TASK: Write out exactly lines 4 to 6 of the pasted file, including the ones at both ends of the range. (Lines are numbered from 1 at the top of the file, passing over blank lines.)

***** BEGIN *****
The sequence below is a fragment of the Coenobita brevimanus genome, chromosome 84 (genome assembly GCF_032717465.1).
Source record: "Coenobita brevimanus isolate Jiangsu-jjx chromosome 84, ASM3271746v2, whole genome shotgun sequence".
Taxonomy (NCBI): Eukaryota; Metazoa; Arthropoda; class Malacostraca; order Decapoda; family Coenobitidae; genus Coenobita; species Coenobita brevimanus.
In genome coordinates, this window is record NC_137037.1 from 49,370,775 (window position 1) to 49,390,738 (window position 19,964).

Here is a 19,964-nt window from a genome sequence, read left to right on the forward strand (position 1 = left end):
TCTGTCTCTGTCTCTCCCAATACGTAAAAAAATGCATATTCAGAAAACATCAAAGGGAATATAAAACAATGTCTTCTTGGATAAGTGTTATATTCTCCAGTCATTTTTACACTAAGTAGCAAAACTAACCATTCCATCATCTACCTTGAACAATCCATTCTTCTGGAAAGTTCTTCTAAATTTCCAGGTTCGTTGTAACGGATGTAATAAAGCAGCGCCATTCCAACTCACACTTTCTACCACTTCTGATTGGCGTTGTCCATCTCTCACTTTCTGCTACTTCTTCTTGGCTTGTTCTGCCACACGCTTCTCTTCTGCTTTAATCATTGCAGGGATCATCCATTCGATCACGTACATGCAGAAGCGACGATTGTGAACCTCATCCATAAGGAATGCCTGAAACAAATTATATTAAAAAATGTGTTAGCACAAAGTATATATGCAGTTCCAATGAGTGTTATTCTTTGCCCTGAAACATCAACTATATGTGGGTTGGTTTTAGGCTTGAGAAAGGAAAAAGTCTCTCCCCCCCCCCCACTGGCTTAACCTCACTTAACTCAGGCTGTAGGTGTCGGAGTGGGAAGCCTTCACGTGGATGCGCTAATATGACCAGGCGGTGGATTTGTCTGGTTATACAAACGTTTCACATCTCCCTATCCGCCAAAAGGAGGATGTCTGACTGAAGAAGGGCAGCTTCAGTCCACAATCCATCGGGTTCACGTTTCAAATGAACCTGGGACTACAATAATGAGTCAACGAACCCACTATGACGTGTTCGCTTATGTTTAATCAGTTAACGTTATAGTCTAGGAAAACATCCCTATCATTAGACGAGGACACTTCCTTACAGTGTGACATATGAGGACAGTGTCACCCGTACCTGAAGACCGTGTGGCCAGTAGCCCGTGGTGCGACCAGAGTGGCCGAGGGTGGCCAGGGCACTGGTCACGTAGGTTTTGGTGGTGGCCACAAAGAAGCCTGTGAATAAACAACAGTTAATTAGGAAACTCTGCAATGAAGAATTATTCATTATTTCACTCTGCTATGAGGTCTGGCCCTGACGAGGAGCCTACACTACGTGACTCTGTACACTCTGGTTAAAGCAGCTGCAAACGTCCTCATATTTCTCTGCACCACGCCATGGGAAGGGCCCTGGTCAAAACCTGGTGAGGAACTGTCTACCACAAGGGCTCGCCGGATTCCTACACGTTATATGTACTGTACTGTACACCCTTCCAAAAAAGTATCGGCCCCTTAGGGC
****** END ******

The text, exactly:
In genome coordinates, this window is record NC_137037.1 from 49,370,775 (window position 1) to 49,390,738 (window position 19,964).

Here is a 19,964-nt window from a genome sequence, read left to right on the forward strand (position 1 = left end):
TCTGTCTCTGTCTCTCCCAATACGTAAAAAAATGCATATTCAGAAAACATCAAAGGGAATATAAAACAATGTCTTCTTGGATAAGTGTTATATTCTCCAGTCATTTTTACACTAAGTAGCAAAACTAACCATTCCATCATCTACCTTGAACAATCCATTCTTCTGGAAAGTTCTTCTAAATTTCCAGGTTCGTTGTAACGGATGTAATAAAGCAGCGCCATTCCAACTCACACTTTCTACCACTTCTGATTGGCGTTGTCCATCTCTCACTTTCTGCTACTTCTTCTTGGCTTGTTCTGCCACACGCTTCTCTTCTGCTTTAATCATTGCAGGGATCATCCATTCGATCACGTACATGCAGAAGCGACGATTGTGAACCTCATCCATAAGGAATGCCTGAAACAAATTATATTAAAAAATGTGTTAGCACAAAGTATATATGCAGTTCCAATGAGTGTTATTCTTTGCCCTGAAACATCAACTATATGTGGGTTGGTTTTAGGCTTGAGAAAGGAAAAAGTCTCTCCCCCCCCCCCACTGGCTTAACCTCACTTAACTCAGGCTGTAGGTGTCGGAGTGGGAAGCCTTCACGTGGATGCGCTAATATGACCAGGCGGTGGATTTGTCTGGTTATACAAACGTTTCACATCTCCCTATCCGCCAAAAGGAGGATGTCTGACTGAAGAAGGGCAGCTTCAGTCCACAATCCATCGGGTTCACGTTTCAAATGAACCTGGGACTACAATAATGAGTCAACGAACCCACTATGACGTGTTCGCTTATGTTTAATCAGTTAACGTTATAGTCTAGGAAAACATCCCTATCATTAGACGAGGACACTTCCTTACAGTGTGACATATGAGGACAGTGTCACCCGTACCTGAAGACCGTGTGGCCAGTAGCCCGTGGTGCGACCAGAGTGGCCGAGGGTGGCCAGGGCACTGGTCACGTAGGTTTTGGTGGTGGCCACAAAGAAGCCTGTGAATAAACAACAGTTAATTAGGAAACTCTGCAATGAAGAATTATTCATTATTTCACTCTGCTATGAGGTCTGGCCCTGACGAGGAGCCTACACTACGTGACTCTGTACACTCTGGTTAAAGCAGCTGCAAACGTCCTCATATTTCTCTGCACCACGCCATGGGAAGGGCCCTGGTCAAAACCTGGTGAGGAACTGTCTACCACAAGGGCTCGCCGGATTCCTACACGTTATATGTACTGTACTGTACACCCTTCCAAAAAAGTATCGGCCCCTTAGGGC